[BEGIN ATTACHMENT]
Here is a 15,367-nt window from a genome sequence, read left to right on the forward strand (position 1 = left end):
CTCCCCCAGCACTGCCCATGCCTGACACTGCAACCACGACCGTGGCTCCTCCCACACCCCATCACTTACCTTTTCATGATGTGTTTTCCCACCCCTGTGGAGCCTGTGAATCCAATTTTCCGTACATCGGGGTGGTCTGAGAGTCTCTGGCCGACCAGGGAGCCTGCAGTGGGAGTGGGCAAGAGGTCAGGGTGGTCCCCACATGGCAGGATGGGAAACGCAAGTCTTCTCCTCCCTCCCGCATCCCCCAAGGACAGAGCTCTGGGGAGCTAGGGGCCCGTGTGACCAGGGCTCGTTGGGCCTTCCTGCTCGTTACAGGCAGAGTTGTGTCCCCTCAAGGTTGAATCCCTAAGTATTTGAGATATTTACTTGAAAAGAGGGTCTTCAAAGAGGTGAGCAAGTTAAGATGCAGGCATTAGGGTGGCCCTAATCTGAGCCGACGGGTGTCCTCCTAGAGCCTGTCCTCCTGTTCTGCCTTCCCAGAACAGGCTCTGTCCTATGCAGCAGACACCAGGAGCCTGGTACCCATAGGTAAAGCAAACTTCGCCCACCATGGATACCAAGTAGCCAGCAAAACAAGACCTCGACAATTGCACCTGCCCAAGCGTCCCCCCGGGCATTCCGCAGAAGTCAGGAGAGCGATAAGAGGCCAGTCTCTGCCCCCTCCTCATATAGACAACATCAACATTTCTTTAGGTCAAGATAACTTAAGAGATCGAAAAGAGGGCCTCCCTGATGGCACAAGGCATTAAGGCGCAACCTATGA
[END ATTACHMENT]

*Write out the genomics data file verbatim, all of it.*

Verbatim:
Here is a 15,367-nt window from a genome sequence, read left to right on the forward strand (position 1 = left end):
CTCCCCCAGCACTGCCCATGCCTGACACTGCAACCACGACCGTGGCTCCTCCCACACCCCATCACTTACCTTTTCATGATGTGTTTTCCCACCCCTGTGGAGCCTGTGAATCCAATTTTCCGTACATCGGGGTGGTCTGAGAGTCTCTGGCCGACCAGGGAGCCTGCAGTGGGAGTGGGCAAGAGGTCAGGGTGGTCCCCACATGGCAGGATGGGAAACGCAAGTCTTCTCCTCCCTCCCGCATCCCCCAAGGACAGAGCTCTGGGGAGCTAGGGGCCCGTGTGACCAGGGCTCGTTGGGCCTTCCTGCTCGTTACAGGCAGAGTTGTGTCCCCTCAAGGTTGAATCCCTAAGTATTTGAGATATTTACTTGAAAAGAGGGTCTTCAAAGAGGTGAGCAAGTTAAGATGCAGGCATTAGGGTGGCCCTAATCTGAGCCGACGGGTGTCCTCCTAGAGCCTGTCCTCCTGTTCTGCCTTCCCAGAACAGGCTCTGTCCTATGCAGCAGACACCAGGAGCCTGGTACCCATAGGTAAAGCAAACTTCGCCCACCATGGATACCAAGTAGCCAGCAAAACAAGACCTCGACAATTGCACCTGCCCAAGCGTCCCCCCGGGCATTCCGCAGAAGTCAGGAGAGCGATAAGAGGCCAGTCTCTGCCCCCTCCTCATATAGACAACATCAACATTTCTTTAGGTCAAGATAACTTAAGAGATCGAAAAGAGGGCCTCCCTGATGGCACAAGGCATTAAGGCGCAACCTATGA